Want to be a terrible fighter? Use protective gear.
Ok, ok, that’s enough reader-baiting. In reality my view isn’t quite that extreme. But when I see people sparring, decked out from head to toed in what equates to “Nerf body armor” I just can’t imagine the experience is very instructive.
“Learning”, at its very core is nothing more than “change” (changing from ignorance to knowledge, hopefully!). And for most of us, change only comes from pain – the pain of the present situation being seen as greater than the pain of altering the present situation. This applies to all things: studying for good grades, losing weight, leaving unhealthy relationships, etc. So to learn (change) as much as possible, it is often necessary to experience as much pain as possible – frequently in terms of quantity rather than intensity.
True, that one can learn from others. No one can deny the power of stories, parables, and cautionary tales. And yet, even for those of us who learn well from our elders and teachers there are still lessons that must be experienced to be understood. After all, one could read the entire works of William Shakespeare and never truly know love. As such, in the world of fighting, one might spend decades in their art, become a well respected and accomplished master, and yet…
Simply put, there are some lessons that must be learned in the crucible of violence induced pain. So what are those lessons? I don’t have all the answers but so far these are what I’ve learned:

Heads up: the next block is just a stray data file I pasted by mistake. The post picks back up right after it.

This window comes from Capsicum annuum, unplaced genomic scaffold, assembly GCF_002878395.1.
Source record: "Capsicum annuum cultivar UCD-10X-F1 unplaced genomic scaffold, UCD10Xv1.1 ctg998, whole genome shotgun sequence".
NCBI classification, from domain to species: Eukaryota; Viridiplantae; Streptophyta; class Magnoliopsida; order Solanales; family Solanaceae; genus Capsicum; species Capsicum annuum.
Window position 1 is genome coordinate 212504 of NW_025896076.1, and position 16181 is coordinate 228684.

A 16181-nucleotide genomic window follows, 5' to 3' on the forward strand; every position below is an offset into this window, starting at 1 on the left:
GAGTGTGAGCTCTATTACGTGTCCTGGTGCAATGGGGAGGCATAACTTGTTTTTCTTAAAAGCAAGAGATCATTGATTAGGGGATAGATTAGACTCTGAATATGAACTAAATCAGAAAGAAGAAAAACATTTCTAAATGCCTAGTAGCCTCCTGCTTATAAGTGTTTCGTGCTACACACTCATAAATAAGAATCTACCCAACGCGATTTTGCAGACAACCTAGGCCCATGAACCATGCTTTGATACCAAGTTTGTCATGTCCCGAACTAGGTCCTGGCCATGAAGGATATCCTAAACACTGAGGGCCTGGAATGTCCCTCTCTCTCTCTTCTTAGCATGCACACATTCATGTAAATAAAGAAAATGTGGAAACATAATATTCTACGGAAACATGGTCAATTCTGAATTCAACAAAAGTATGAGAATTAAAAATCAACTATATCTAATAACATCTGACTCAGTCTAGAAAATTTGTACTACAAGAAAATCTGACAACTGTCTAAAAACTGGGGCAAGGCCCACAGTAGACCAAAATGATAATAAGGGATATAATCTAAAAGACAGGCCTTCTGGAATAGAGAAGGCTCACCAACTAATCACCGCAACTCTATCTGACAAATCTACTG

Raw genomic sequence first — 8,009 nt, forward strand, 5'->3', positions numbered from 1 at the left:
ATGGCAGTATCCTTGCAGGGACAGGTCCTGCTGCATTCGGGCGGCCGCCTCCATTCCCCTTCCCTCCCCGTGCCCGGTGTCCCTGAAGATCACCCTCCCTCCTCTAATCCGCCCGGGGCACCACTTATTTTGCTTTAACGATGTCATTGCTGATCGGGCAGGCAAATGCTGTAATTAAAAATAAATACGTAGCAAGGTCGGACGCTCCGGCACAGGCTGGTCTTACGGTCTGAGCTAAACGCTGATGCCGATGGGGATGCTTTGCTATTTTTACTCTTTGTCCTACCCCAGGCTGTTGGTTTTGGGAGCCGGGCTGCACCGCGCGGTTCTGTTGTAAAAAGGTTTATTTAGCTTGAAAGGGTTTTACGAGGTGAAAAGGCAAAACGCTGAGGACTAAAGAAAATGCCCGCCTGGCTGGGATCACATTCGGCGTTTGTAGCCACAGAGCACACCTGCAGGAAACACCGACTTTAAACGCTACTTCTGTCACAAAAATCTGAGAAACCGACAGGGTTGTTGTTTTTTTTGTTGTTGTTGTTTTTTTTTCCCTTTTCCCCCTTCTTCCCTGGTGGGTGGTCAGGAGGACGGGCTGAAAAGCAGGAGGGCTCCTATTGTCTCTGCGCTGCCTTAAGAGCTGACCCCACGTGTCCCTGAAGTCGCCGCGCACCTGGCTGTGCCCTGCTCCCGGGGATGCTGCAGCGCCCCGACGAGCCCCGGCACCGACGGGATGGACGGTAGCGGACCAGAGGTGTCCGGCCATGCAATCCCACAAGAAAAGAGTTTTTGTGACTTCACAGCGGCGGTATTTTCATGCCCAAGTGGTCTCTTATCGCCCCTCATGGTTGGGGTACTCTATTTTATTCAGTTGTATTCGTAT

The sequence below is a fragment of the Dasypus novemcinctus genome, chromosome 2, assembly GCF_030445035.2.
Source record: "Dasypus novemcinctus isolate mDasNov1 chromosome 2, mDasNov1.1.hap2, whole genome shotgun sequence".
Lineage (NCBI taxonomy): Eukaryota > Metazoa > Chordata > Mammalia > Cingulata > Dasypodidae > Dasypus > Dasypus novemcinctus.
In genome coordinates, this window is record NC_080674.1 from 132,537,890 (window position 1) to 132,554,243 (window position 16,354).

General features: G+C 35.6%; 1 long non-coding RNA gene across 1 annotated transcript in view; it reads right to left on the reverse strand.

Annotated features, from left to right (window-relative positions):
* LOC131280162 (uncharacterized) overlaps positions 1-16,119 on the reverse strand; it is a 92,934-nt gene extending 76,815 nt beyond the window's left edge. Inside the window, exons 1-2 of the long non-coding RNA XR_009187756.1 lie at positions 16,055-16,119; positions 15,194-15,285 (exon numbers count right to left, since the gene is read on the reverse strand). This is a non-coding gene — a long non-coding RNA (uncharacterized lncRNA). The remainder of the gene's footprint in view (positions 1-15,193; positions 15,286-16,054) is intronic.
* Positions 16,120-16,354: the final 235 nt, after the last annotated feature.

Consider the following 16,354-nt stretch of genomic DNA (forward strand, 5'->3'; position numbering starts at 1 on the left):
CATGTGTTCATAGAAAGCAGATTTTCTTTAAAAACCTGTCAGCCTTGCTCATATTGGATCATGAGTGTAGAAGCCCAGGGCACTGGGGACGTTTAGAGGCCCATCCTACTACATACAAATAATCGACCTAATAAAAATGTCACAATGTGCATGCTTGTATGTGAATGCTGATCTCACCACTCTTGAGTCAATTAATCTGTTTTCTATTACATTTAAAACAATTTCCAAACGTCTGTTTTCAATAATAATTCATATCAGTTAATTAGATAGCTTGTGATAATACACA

Don’t get hit (Hey, I didn’t promise this would be ground-breaking stuff)
Remember when I said that I’m not a very large guy? Well this mean’s that I cannot do what a lot of other Kyokushin guys do: absorb ridiculous amounts of damage and just wait for their chance for a KO. Watch the ‘red’ fighter at 2:52 and you’ll see what I mean…
And since we don’t use chest protectors this means that, in our full-contact world, a guy like me must be skilled at intercepting and evading attacks if he hopes to have a chance. Because there is nothing to mitigate how damaging these strikes are, so my choices are “block or die”. And this facet makes me a better fighter than I would be otherwise.
But a lot of strikes still make it through. So if I fail to block, in accordance with the first lesson, what’s left to learn? How to properly deal with pain, of course. This is where my Sensei repeatedly admonishes us to keep up our “Poker Face”. Without it, my opponent will know where I am hurt, and zero-in on the target – just like he did. If we sparred with too much padding, as some schools do, then he could tell me this until he was blue in the face and it might not ever truly sink in. This was one of those soft-skills where for me it really was “no pain, no gain”.
And it isn’t as if I don’t think that padding has it’s place. I’d be a fool to look down on Boxers or Muay Thai fighters – their protective gear, minimal as it is, makes their sports safe to practice for careers that span many years. I also acknowledge that many, many respected female fighters require female chest-protectors, as those are some very sensitive parts and they’re basically ground zero for body blows. I am also a firm believer that EVERY child that engages in sparring should have appropriate protective gear to protect their heads, hands, and (tasty) internal organs.
Even in my own school, we will sometimes spar with thin hand mits and shin guards, (and groin cups are naturally required). Furthermore, in the case of Women’s Self Defense courses the wisdom of armoring the poor guy who is going to take that beating is obvious – since the training involves full force strikes while aiming for vitals like the eyes, throat, groin, and other soft targets. And this same thinking applies to Kyudo arts like Kendo where a single blow – even in practice – could maim a student.
I am very interested to hear what you think about padding. Especially from those who are in charge of training others. For you, how much protection is enough? And how much is too much?